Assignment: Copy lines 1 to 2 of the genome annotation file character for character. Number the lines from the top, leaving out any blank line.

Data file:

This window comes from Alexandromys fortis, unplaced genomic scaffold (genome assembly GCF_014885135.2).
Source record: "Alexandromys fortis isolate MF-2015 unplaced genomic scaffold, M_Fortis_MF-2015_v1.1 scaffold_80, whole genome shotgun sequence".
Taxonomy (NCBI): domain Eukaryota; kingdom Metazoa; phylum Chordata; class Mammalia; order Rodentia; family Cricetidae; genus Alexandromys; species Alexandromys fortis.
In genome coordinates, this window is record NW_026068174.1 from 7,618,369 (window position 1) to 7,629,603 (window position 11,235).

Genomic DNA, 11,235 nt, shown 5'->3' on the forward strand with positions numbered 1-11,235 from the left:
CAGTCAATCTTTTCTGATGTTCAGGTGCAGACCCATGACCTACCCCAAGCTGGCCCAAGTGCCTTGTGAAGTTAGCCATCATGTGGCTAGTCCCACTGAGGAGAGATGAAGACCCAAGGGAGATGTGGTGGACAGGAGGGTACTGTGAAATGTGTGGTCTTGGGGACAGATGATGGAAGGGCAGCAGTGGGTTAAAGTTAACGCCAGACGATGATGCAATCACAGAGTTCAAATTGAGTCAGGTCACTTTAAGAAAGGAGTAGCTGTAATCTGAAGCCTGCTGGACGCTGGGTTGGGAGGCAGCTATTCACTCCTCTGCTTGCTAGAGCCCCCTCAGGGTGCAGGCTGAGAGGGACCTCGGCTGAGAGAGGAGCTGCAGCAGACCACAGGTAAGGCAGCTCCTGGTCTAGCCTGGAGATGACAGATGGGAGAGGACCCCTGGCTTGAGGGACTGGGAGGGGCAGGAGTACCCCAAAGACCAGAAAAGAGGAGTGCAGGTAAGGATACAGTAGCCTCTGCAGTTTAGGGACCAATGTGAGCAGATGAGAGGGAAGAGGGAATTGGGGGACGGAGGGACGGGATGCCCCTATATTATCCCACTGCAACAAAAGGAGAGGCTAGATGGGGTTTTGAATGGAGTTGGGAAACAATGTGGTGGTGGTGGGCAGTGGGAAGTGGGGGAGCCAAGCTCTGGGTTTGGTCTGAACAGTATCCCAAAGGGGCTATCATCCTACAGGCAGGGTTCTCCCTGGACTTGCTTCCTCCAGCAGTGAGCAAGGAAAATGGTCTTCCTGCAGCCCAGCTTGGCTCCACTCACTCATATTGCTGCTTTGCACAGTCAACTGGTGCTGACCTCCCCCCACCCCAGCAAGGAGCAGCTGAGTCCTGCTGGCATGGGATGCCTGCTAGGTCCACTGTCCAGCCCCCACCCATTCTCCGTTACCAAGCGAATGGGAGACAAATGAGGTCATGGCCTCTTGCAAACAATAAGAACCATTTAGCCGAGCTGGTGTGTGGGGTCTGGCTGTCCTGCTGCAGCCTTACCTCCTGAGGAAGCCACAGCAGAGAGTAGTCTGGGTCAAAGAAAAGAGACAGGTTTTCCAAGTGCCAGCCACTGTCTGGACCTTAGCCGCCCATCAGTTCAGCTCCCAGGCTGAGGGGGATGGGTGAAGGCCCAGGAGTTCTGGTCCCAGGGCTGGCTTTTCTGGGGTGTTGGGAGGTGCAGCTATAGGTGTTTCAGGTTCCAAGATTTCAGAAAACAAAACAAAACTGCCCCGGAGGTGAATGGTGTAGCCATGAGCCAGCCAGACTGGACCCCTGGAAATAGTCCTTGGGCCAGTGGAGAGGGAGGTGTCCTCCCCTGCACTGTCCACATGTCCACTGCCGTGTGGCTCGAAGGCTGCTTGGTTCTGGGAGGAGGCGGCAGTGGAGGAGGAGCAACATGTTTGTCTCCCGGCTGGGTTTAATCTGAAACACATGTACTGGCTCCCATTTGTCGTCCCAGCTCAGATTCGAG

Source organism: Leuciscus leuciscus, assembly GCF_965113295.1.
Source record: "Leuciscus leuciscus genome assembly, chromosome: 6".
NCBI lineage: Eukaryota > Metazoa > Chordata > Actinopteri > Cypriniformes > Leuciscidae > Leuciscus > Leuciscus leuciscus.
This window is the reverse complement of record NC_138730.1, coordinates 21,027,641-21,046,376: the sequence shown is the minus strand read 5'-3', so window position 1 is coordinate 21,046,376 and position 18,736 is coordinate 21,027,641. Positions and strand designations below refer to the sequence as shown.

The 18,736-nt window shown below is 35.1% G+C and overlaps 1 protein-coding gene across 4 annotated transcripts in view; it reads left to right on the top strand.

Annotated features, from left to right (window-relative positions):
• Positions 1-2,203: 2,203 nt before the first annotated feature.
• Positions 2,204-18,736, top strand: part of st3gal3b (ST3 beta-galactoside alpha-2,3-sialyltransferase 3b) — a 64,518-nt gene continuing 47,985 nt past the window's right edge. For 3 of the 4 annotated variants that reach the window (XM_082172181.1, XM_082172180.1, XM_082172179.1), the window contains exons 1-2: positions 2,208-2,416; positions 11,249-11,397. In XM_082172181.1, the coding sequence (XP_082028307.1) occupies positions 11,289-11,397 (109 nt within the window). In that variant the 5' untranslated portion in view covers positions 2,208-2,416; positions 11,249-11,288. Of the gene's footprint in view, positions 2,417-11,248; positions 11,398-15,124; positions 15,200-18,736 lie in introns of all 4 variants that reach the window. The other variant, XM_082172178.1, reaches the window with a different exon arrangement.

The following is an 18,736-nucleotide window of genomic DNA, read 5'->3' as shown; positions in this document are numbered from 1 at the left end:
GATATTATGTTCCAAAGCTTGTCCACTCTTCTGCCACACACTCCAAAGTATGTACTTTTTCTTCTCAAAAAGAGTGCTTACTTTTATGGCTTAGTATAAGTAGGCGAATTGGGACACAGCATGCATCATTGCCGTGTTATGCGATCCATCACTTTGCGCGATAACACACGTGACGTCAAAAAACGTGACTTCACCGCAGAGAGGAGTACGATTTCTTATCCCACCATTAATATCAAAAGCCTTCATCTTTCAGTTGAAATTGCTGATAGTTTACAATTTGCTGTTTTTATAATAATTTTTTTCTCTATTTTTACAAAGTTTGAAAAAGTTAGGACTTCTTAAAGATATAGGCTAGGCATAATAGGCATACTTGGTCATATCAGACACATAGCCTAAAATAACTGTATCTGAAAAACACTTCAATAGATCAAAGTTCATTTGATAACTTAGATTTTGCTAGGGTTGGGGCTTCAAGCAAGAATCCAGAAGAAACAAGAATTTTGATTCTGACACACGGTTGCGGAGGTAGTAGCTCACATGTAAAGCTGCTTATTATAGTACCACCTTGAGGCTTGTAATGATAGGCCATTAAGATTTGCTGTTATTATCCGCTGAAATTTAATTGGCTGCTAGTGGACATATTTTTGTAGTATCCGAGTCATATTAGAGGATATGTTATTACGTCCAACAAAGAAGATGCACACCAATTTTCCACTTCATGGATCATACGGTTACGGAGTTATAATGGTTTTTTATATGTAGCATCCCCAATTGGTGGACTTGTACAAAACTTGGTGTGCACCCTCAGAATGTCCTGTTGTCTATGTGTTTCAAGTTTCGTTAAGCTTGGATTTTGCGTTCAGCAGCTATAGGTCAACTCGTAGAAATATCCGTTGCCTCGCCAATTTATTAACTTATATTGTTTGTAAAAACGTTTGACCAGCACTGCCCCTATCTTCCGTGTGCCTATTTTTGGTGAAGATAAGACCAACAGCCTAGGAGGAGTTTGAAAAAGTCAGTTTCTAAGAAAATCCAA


This window comes from Alexandromys fortis, unplaced genomic scaffold (genome assembly GCF_014885135.2).
Source record: "Alexandromys fortis isolate MF-2015 unplaced genomic scaffold, M_Fortis_MF-2015_v1.1 scaffold_80, whole genome shotgun sequence".